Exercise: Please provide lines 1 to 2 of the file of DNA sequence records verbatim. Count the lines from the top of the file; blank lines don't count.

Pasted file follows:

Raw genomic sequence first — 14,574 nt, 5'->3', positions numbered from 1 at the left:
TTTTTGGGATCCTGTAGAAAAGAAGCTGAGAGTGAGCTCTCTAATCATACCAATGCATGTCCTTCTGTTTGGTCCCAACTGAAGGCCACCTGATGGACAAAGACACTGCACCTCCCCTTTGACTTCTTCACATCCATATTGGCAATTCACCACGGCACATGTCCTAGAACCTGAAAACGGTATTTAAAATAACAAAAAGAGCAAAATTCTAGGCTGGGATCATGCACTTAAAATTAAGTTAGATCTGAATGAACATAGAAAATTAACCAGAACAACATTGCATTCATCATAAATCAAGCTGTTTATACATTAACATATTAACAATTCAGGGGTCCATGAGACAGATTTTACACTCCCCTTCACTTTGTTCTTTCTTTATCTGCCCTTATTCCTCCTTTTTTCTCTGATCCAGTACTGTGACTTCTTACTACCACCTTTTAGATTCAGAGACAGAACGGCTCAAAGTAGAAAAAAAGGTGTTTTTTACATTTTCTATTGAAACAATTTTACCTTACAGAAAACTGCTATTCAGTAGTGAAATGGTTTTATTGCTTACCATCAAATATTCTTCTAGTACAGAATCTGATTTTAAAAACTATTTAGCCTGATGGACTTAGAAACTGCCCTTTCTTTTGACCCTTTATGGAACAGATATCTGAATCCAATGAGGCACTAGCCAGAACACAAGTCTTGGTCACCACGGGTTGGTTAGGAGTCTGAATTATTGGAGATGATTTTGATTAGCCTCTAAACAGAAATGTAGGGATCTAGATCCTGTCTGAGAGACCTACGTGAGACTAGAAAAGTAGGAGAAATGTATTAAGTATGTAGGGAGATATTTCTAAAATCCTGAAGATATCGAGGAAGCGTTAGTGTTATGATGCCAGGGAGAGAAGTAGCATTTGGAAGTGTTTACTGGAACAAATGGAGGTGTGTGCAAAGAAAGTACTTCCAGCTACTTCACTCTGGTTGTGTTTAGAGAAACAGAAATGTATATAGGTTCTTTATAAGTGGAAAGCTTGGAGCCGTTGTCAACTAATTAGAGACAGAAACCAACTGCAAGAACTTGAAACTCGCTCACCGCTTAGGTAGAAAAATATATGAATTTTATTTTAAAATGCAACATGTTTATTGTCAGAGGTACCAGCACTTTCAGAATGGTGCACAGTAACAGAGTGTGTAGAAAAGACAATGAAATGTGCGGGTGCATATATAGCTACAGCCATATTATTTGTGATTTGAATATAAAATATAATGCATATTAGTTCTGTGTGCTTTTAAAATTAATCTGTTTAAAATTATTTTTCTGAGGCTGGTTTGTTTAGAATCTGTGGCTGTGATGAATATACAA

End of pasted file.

Raw genomic sequence first — 14,574 nt, 5'->3', positions numbered from 1 at the left:
TTTTTGGGATCCTGTAGAAAAGAAGCTGAGAGTGAGCTCTCTAATCATACCAATGCATGTCCTTCTGTTTGGTCCCAACTGAAGGCCACCTGATGGACAAAGACACTGCACCTCCCCTTTGACTTCTTCACATCCATATTGGCAATTCACCACGGCACATGTCCTAGAACCTGAAAACGGTATTTAAAATAACAAAAAGAGCAAAATTCTAGGCTGGGATCATGCACTTAAAATTAAGTTAGATCTGAATGAACATAGAAAATTAACCAGAACAACATTGCATTCATCATAAATCAAGCTGTTTATACATTAACATATTAACAATTCAGGGGTCCATGAGACAGATTTTACACTCCCCTTCACTTTGTTCTTTCTTTATCTGCCCTTATTCCTCCTTTTTTCTCTGATCCAGTACTGTGACTTCTTACTACCACCTTTTAGATTCAGAGACAGAACGGCTCAAAGTAGAAAAAAAGGTGTTTTTTACATTTTCTATTGAAACAATTTTACCTTACAGAAAACTGCTATTCAGTAGTGAAATGGTTTTATTGCTTACCATCAAATATTCTTCTAGTACAGAATCTGATTTTAAAAACTATTTAGCCTGATGGACTTAGAAACTGCCCTTTCTTTTGACCCTTTATGGAACAGATATCTGAATCCAATGAGGCACTAGCCAGAACACAAGTCTTGGTCACCACGGGTTGGTTAGGAGTCTGAATTATTGGAGATGATTTTGATTAGCCTCTAAACAGAAATGTAGGGATCTAGATCCTGTCTGAGAGACCTACGTGAGACTAGAAAAGTAGGAGAAATGTATTAAGTATGTAGGGAGATATTTCTAAAATCCTGAAGATATCGAGGAAGCGTTAGTGTTATGATGCCAGGGAGAGAAGTAGCATTTGGAAGTGTTTACTGGAACAAATGGAGGTGTGTGCAAAGAAAGTACTTCCAGCTACTTCACTCTGGTTGTGTTTAGAGAAACAGAAATGTATATAGGTTCTTTATAAGTGGAAAGCTTGGAGCCGTTGTCAACTAATTAGAGACAGAAACCAACTGCAAGAACTTGAAACTCGCTCACCGCTTAGGTAGAAAAATATATGAATTTTATTTTAAAATGCAACATGTTTATTGTCAGAGGTACCAGCACTTTCAGAATGGTGCACAGTAACAGAGTGTGTAGAAAAGACAATGAAATGTGCGGGTGCATATATAGCTACAGCCATATTATTTGTGATTTGAATATAAAATATAATGCATATTAGTTCTGTGTGCTTTTAAAATTAATCTGTTTAAAATTATTTTTCTGAGGCTGGTTTGTTTAGAATCTGTGGCTGTGATGAATATACAA